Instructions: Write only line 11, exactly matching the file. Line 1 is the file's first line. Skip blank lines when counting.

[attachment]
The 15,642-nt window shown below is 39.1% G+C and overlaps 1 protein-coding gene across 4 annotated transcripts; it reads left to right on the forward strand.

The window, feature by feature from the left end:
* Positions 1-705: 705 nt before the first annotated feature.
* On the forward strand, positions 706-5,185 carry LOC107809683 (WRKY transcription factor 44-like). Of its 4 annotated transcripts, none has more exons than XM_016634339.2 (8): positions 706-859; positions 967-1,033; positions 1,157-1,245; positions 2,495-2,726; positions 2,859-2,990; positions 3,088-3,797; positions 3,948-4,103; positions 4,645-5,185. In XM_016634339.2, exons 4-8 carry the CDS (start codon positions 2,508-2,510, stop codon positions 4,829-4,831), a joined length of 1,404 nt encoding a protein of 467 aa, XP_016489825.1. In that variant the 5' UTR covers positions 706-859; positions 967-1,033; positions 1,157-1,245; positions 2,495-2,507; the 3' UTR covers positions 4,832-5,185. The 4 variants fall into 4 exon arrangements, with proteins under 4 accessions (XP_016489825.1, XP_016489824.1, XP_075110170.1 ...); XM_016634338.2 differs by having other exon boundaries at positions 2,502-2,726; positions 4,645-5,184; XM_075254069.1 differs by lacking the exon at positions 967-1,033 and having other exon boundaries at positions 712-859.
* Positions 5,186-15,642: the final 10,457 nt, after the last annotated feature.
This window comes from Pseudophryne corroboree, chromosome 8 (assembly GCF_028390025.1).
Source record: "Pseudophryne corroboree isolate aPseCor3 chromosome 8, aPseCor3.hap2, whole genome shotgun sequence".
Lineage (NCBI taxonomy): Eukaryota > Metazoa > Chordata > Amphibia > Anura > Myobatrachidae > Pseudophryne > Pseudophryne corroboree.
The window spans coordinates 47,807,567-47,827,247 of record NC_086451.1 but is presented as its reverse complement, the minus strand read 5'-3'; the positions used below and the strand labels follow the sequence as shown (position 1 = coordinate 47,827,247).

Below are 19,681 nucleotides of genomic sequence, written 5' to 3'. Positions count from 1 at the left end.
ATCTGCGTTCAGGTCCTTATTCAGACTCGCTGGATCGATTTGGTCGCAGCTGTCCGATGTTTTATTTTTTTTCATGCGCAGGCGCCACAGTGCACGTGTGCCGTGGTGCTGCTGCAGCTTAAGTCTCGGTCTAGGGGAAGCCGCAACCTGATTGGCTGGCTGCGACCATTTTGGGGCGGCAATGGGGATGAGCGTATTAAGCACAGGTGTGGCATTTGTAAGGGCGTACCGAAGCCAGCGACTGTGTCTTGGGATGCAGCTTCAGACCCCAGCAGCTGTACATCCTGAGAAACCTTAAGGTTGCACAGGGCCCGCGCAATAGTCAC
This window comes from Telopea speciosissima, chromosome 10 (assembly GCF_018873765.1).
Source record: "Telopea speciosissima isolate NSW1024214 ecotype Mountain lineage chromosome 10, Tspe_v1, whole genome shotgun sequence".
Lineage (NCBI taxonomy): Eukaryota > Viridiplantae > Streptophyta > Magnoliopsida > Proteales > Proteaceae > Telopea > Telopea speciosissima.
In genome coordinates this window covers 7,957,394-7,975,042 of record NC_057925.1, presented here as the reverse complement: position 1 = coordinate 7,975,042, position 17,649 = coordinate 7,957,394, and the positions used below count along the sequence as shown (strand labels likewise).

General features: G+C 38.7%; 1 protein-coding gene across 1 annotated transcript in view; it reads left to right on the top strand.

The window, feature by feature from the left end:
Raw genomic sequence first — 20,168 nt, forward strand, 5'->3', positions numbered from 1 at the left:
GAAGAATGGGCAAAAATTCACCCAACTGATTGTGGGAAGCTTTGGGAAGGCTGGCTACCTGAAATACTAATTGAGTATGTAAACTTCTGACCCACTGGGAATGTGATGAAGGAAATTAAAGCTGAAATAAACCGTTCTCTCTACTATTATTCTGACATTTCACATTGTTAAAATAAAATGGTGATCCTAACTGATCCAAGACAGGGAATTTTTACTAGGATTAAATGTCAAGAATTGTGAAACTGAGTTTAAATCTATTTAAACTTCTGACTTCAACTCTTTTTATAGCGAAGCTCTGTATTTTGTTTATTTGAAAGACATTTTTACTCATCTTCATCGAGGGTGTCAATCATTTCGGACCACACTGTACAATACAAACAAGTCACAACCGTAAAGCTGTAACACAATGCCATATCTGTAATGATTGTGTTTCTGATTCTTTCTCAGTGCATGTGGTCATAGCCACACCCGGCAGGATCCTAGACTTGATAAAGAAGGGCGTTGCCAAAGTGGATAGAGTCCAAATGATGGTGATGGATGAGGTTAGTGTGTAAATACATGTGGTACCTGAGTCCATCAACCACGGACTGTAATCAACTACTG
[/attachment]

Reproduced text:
ATCTGCGTTCAGGTCCTTATTCAGACTCGCTGGATCGATTTGGTCGCAGCTGTCCGATGTTTTATTTTTTTTCATGCGCAGGCGCCACAGTGCACGTGTGCCGTGGTGCTGCTGCAGCTTAAGTCTCGGTCTAGGGGAAGCCGCAACCTGATTGGCTGGCTGCGACCATTTTGGGGCGGCAATGGGGATGAGCGTATTAAGCACAGGTGTGGCATTTGTAAGGGCGTACCGAAGCCAGCGACTGTGTCTTGGGATGCAGCTTCAGACCCCAGCAGCTGTACATCCTGAGAAACCTTAAGGTTGCACAGGGCCCGCGCAATAGTCAC